The evolution of symbolic communication is a longstanding open research question in biology. While some theories suggest that it originated from sub-symbolic communication (i.e., iconic or indexical), little experimental evidence exists on how organisms can actually evolve to define a shared set of symbols with unique interpretable meaning, thus being capable of encoding and decoding discrete information. Here, we use a simple synthetic model composed of sender and receiver agents controlled by Continuous-Time Recurrent Neural Networks, which are optimized by means of neuro-evolution. We characterize signal decoding as either regression or classification, with limited and unlimited signal amplitude. First, we show how this choice affects the complexity of the evolutionary search, and leads to different levels of generalization. We then assess the effect of noise, and test the evolved signaling system in a referential game. In various settings, we observe agents evolving to share a dictionary of symbols, with each symbol spontaneously associated to a 1-D unique signal. Finally, we analyze the constellation of signals associated to the evolved signaling systems and note that in most cases these resemble a Pulse Amplitude Modulation system.
In many natural environments, there are different forms of living creatures that successfully accomplish the same task while being diverse in shape and behavior. This biodiversity is what made life capable of adapting to disrupting changes. Being able to reproduce biodiversity in non-biological agents, while still optimizing them for a particular task, might increase their applicability to scenarios where human response to unexpected changes is not possible.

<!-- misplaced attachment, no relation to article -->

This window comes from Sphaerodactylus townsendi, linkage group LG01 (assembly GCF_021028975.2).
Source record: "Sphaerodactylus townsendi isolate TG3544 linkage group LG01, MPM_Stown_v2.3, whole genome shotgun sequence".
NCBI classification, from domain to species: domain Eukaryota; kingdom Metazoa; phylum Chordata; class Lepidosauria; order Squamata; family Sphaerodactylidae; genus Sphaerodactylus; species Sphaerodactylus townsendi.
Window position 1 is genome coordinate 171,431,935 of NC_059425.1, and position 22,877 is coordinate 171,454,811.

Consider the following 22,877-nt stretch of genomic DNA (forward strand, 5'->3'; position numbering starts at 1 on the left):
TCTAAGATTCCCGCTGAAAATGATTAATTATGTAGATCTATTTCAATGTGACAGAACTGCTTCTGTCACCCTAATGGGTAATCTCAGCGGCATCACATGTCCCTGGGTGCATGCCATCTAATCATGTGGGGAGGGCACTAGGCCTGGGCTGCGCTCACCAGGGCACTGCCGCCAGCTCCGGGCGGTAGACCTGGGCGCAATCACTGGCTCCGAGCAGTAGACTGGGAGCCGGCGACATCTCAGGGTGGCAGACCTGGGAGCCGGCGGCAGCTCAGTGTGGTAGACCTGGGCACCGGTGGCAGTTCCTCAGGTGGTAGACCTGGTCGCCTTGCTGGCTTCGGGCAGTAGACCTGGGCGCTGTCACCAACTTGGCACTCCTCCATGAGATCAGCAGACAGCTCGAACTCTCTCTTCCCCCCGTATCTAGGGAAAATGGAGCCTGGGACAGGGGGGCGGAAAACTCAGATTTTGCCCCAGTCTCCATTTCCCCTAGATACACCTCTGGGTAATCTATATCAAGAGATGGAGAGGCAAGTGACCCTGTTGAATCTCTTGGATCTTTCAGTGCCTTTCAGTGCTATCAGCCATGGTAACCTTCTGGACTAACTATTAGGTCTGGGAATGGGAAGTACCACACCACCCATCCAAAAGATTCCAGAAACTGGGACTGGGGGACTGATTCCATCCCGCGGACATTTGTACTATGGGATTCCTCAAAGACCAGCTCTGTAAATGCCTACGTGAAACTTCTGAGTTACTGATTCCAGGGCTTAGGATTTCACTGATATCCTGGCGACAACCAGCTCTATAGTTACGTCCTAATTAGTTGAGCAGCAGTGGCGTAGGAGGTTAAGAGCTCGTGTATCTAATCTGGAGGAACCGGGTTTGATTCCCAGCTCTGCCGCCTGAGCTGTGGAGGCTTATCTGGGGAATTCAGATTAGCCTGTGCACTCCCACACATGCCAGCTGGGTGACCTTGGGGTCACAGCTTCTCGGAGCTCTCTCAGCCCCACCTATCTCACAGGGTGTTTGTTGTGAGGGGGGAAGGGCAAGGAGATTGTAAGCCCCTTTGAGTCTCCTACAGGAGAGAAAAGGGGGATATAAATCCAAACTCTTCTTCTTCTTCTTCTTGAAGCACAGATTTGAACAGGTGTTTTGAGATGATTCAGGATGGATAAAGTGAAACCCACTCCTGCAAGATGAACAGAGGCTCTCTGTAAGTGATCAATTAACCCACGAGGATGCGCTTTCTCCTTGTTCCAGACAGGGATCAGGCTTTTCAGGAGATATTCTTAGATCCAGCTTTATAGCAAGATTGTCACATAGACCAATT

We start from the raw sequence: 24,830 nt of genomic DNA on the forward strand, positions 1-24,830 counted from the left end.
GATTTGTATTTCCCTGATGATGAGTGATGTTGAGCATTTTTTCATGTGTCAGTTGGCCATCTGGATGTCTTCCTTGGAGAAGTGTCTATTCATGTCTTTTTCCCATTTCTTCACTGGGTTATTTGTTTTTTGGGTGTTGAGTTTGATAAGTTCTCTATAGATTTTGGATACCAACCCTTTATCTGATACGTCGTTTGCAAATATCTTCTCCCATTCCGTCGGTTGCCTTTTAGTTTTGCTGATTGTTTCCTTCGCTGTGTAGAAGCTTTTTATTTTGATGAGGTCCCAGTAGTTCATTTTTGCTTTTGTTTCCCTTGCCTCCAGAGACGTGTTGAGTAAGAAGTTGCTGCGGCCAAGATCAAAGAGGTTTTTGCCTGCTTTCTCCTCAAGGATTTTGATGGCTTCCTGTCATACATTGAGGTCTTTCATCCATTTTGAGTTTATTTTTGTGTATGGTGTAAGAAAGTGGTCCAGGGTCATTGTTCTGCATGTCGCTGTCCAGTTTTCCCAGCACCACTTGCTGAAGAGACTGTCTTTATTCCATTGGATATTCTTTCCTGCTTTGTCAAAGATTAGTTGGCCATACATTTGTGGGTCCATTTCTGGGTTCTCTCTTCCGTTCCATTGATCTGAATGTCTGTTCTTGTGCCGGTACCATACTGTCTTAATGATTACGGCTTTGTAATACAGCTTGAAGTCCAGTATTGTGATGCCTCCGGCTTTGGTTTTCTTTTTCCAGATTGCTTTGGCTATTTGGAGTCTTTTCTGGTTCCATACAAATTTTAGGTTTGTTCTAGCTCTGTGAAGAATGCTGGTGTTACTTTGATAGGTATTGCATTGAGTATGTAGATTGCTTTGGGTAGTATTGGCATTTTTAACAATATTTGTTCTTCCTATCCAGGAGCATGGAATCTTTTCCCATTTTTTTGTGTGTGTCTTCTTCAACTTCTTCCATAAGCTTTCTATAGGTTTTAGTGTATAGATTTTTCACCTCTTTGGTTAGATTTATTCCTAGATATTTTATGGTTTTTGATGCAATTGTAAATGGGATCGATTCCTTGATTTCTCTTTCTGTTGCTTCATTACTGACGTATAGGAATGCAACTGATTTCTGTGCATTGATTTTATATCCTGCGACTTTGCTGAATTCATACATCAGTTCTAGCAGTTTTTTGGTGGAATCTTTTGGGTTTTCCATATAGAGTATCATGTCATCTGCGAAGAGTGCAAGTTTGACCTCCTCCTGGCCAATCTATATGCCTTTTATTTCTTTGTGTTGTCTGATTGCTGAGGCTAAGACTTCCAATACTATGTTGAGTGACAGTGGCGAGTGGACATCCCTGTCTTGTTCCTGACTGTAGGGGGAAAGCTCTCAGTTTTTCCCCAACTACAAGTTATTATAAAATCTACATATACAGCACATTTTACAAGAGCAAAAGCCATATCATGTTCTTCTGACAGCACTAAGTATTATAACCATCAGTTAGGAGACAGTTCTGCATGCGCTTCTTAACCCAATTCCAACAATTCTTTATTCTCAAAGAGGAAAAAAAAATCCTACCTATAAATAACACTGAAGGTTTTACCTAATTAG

In this work, we focus on Voxel-based Soft Robots (VSRs), a form of robots that grants great freedom in the design of both body and controller and is hence promising in terms of biodiversity. We use evolutionary computation for optimizing, at the same time, body and controller of VSRs for the task of locomotion. We investigate experimentally whether two key factors---evolutionary algorithm (EA) and representation---impact the emergence of biodiversity and if this occurs at the expense of effectiveness. We devise a way for measuring biodiversity, systematically characterizing the robots shape and behavior, and apply it to the VSRs evolved with three EAs and two representations.
The experimental results suggest that the representation matters more than the EA and that there is not a clear trade-off between diversity and effectiveness.
An open question for both natural and artificial evolutionary systems is how, and under what environmental and evolutionary conditions complexity evolves. This study investigates the impact of increasingly complex task environments on the evolution of robot complexity. Specifically, the impact of evolving body-brain couplings on locomotive task performance, where robot evolution was directed by either body-brain exploration (novelty search) or objective-based (fitness function) evolutionary search. Results indicated that novelty search enabled the evolution of increased robot body-brain complexity and efficacy given specific environment conditions. The key contribution is thus the demonstration that body-brain exploration is suitable for evolving robot complexity that enables high fitness robots in specific environments.